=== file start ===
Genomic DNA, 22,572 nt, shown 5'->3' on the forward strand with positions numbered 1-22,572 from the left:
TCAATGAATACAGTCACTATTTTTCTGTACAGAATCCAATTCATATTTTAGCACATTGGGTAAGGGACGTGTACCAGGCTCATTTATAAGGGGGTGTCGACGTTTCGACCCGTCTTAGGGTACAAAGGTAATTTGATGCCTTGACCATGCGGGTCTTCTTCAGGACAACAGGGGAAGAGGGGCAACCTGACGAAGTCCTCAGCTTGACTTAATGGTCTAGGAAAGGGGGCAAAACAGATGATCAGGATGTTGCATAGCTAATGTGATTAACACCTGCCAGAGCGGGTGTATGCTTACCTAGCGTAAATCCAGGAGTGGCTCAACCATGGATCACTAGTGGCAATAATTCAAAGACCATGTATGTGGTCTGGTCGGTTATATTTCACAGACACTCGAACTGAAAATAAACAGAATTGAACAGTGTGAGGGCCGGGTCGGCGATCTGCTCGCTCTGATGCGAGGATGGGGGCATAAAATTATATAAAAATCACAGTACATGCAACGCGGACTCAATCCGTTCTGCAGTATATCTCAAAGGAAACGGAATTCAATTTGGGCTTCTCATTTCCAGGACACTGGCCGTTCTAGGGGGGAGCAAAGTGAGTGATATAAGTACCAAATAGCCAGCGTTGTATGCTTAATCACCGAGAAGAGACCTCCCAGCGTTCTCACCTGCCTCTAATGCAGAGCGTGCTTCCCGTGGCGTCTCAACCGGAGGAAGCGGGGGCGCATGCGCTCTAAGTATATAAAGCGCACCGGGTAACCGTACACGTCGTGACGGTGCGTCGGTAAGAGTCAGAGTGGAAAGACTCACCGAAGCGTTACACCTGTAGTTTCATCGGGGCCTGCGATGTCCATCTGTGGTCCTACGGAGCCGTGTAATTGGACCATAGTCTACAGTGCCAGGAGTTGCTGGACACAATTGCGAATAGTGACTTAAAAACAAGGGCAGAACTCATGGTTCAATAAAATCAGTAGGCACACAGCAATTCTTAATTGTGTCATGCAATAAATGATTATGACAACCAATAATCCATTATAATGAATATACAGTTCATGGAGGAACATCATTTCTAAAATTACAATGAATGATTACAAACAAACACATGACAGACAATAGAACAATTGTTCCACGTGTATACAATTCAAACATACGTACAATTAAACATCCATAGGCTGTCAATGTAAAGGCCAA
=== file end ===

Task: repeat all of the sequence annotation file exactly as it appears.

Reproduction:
Genomic DNA, 22,572 nt, shown 5'->3' on the forward strand with positions numbered 1-22,572 from the left:
TCAATGAATACAGTCACTATTTTTCTGTACAGAATCCAATTCATATTTTAGCACATTGGGTAAGGGACGTGTACCAGGCTCATTTATAAGGGGGTGTCGACGTTTCGACCCGTCTTAGGGTACAAAGGTAATTTGATGCCTTGACCATGCGGGTCTTCTTCAGGACAACAGGGGAAGAGGGGCAACCTGACGAAGTCCTCAGCTTGACTTAATGGTCTAGGAAAGGGGGCAAAACAGATGATCAGGATGTTGCATAGCTAATGTGATTAACACCTGCCAGAGCGGGTGTATGCTTACCTAGCGTAAATCCAGGAGTGGCTCAACCATGGATCACTAGTGGCAATAATTCAAAGACCATGTATGTGGTCTGGTCGGTTATATTTCACAGACACTCGAACTGAAAATAAACAGAATTGAACAGTGTGAGGGCCGGGTCGGCGATCTGCTCGCTCTGATGCGAGGATGGGGGCATAAAATTATATAAAAATCACAGTACATGCAACGCGGACTCAATCCGTTCTGCAGTATATCTCAAAGGAAACGGAATTCAATTTGGGCTTCTCATTTCCAGGACACTGGCCGTTCTAGGGGGGAGCAAAGTGAGTGATATAAGTACCAAATAGCCAGCGTTGTATGCTTAATCACCGAGAAGAGACCTCCCAGCGTTCTCACCTGCCTCTAATGCAGAGCGTGCTTCCCGTGGCGTCTCAACCGGAGGAAGCGGGGGCGCATGCGCTCTAAGTATATAAAGCGCACCGGGTAACCGTACACGTCGTGACGGTGCGTCGGTAAGAGTCAGAGTGGAAAGACTCACCGAAGCGTTACACCTGTAGTTTCATCGGGGCCTGCGATGTCCATCTGTGGTCCTACGGAGCCGTGTAATTGGACCATAGTCTACAGTGCCAGGAGTTGCTGGACACAATTGCGAATAGTGACTTAAAAACAAGGGCAGAACTCATGGTTCAATAAAATCAGTAGGCACACAGCAATTCTTAATTGTGTCATGCAATAAATGATTATGACAACCAATAATCCATTATAATGAATATACAGTTCATGGAGGAACATCATTTCTAAAATTACAATGAATGATTACAAACAAACACATGACAGACAATAGAACAATTGTTCCACGTGTATACAATTCAAACATACGTACAATTAAACATCCATAGGCTGTCAATGTAAAGGCCAA